For homeowners who are behind on their mortgage payments or have a home with an underwater mortgage (underwater mortgage means the homeowner's purchase loan is higher than the market value of the home itself), short sales and foreclosures are two financial options available; however, the latter can be a long and stressful process that can cause severe damage to the homeowner's savings, assets and credit. A foreclosure occurs when a borrower consistently fails to make mortgage payments, which gives the lender the right of ownership over the property in question and evicts the borrower.
Short Sale Definition
A short sale, on the other hand, is a process wherein the lender gives the borrower the go-signal to execute a short sale for an amount that is less than what is owed. Though it can be a lengthy and paperwork-intensive transaction, the negative impact on the borrower's credit score is typically smaller than in a foreclosure. Are you thinking about whether to buy a foreclosure or a short sale? Do you want to find out how to buy a short sale from a bank?
How to Buy Pre Foreclosures
House hunters who are looking for a bargain comparable to a foreclosure but without all the fuss should consider looking at pre-foreclosures. There is generally less competition from other interested buyers which can allow them you to pay less than the actual market value of the pre-foreclosed property.
Pre Foreclosure vs Foreclosure
If your main concern is affordability, a pre-foreclosure could be your best bet, especially since you can transact directly with the homeowners instead of the bank. Before you move forward, you need to have a thorough knowledge and understanding of the many steps involved in buying a pre-foreclosure as well as the differing implications it entails over buying an already foreclosed home.
For more information about where, how, and why you should buy a pre-foreclosure, click on the following links:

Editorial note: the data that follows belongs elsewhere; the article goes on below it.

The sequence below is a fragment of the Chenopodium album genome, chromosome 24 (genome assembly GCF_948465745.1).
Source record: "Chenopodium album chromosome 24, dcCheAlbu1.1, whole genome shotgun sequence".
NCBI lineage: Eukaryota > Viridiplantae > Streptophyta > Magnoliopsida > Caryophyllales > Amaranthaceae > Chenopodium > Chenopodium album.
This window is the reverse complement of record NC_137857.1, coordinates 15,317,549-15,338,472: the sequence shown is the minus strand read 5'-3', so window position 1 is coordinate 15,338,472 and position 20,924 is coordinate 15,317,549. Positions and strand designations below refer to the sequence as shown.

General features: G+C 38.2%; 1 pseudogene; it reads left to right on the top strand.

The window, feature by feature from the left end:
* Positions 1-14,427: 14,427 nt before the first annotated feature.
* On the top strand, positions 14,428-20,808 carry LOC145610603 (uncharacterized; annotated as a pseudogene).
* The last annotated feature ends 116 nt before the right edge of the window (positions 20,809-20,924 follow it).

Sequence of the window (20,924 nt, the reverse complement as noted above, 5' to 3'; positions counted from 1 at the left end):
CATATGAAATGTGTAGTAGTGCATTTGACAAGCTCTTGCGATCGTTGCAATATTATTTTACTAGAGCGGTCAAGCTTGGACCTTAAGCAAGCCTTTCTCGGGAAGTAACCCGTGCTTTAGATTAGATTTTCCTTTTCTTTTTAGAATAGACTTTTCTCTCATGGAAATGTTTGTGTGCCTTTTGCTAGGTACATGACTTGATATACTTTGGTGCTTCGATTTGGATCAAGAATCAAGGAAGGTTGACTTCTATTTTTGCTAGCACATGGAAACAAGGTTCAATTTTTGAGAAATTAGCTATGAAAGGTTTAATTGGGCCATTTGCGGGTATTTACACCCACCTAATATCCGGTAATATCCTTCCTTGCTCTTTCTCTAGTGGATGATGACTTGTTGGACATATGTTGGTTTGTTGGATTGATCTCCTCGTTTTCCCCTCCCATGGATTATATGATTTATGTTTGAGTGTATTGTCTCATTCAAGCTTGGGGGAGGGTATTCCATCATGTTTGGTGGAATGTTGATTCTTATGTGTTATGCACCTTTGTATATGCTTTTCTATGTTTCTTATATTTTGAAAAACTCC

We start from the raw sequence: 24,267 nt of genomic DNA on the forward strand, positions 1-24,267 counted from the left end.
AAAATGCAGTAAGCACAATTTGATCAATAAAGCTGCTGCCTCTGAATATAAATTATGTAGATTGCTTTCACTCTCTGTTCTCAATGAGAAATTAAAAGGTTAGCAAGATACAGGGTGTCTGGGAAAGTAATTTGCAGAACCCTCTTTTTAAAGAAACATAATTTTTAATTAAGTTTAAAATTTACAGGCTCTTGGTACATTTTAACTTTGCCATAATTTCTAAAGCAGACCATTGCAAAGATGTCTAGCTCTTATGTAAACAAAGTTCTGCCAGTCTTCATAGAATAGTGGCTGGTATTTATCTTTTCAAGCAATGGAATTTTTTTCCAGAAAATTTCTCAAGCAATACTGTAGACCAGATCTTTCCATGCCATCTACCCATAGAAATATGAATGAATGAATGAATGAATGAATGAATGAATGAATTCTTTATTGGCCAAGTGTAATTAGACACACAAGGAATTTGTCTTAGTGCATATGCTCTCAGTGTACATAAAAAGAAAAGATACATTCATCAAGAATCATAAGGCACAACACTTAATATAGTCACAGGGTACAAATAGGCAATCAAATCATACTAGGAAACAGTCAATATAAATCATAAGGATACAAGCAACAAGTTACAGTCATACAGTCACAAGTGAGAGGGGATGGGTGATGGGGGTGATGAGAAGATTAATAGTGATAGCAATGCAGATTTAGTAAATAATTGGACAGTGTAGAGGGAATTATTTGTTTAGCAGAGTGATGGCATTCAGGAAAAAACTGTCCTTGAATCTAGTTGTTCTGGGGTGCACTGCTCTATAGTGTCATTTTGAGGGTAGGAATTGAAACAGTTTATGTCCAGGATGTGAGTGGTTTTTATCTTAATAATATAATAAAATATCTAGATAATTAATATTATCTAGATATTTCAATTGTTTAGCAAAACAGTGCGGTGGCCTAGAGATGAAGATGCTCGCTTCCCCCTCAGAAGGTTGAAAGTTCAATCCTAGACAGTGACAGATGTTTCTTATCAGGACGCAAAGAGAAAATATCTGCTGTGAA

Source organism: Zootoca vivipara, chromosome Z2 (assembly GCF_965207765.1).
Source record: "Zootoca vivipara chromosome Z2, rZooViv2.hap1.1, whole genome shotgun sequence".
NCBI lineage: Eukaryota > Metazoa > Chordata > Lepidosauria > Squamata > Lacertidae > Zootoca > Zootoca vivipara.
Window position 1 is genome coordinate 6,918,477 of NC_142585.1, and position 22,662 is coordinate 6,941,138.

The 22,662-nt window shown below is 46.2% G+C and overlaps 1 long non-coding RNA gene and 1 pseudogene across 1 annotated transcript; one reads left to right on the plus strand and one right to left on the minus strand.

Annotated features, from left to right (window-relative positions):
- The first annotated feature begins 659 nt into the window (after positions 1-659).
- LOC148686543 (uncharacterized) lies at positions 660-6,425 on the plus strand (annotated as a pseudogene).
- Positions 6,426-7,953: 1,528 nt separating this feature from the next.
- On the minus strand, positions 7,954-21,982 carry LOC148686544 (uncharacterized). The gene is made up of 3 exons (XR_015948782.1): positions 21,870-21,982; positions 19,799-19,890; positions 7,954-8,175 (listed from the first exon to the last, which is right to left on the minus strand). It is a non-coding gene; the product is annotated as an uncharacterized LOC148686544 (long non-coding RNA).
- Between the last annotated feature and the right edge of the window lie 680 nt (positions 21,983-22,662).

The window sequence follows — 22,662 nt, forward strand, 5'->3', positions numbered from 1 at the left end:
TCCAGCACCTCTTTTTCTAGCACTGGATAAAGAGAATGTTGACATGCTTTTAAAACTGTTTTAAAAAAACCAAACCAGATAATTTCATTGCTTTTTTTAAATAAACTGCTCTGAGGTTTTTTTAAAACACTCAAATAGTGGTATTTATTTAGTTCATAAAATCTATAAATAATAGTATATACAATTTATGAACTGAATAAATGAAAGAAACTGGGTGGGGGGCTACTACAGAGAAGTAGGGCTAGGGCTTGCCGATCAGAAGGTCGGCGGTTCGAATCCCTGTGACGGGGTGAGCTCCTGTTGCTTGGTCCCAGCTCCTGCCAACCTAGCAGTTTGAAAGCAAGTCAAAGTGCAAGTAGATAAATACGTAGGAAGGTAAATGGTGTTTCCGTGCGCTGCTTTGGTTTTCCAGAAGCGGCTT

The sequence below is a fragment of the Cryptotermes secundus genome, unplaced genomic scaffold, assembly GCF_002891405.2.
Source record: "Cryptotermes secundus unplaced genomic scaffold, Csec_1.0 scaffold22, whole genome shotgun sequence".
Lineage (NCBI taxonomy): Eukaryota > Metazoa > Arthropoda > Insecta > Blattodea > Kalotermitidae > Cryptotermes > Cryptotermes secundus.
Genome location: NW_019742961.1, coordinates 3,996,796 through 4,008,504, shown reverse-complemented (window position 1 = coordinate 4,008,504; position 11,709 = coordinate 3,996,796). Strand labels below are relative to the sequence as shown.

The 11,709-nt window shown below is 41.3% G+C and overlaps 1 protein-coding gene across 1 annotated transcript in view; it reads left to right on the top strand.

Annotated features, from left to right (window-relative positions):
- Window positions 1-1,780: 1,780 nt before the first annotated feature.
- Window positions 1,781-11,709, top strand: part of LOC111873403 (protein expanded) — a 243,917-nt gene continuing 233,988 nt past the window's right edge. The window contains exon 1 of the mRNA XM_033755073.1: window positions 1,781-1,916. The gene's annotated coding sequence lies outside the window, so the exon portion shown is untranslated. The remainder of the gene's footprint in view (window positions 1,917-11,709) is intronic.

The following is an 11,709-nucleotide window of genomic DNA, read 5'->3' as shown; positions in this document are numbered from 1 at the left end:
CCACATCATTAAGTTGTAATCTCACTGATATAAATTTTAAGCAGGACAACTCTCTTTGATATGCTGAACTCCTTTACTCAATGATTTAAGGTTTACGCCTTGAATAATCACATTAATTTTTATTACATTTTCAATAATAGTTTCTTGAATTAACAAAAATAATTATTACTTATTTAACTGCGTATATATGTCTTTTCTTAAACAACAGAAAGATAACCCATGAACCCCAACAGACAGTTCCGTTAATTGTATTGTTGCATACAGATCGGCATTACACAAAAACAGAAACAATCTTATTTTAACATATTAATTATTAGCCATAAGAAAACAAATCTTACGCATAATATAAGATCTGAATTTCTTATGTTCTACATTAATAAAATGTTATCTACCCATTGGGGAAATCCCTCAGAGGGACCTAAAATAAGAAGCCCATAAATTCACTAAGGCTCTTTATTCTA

What is an REO Home?
When a foreclosed home doesn’t sell at auction, it becomes a bank-owned property, or REO (real estate owned) property. Buying an REO home can save you tremendous amount of time and energy because it is usually sold for less than its market value, and the eviction process has been taken care of by the bank.
How to Find REO Home Foreclosures
If you want to find foreclosed REO properties at the right price, a direct communication with the bank is highly recommended. On the other hand, working with a seasoned and reputable real estate agent who can give you helpful and reliable tips on the REO home buying process is advised. Because banks or other mortgage lenders set the REO home minimum bid price, which includes the unpaid mortgage balance, plus all other costs generated by the foreclosure process, it is better to make a personal inquiry so you can get a listing of all the REO homes available and compare.
The question of 'how to find foreclosure listings?' is a very complicated one and there is no simple answer. There are many sites out there advertising "free lists" and providing out dated listings for an unfair charge. Your best bet is to do a quick google search of a big bank near you combined the term "REO" as many banks list their REO homes on their website. Another great option is to use Zillow.com which allows the user to filter their results to only show foreclosure listings.
Helpful Articles on Foreclosure
There are a few things you need to look out for if you want to buy a foreclosed property. Whether you’re intending to make it your permanent home or using it to score a profit, you have to weigh all the pros and cons . As for homeowners who are in danger of foreclosure, filing for bankruptcy might help, if only to delay eviction and going through the tough process of foreclosure. You can ask directly from the bank or hire a real estate agent to guide you through the process or transact on your behalf. Either way, you have to make an informed decision before signing the deal so you can get your money’s worth and avoid being left in financial ruin.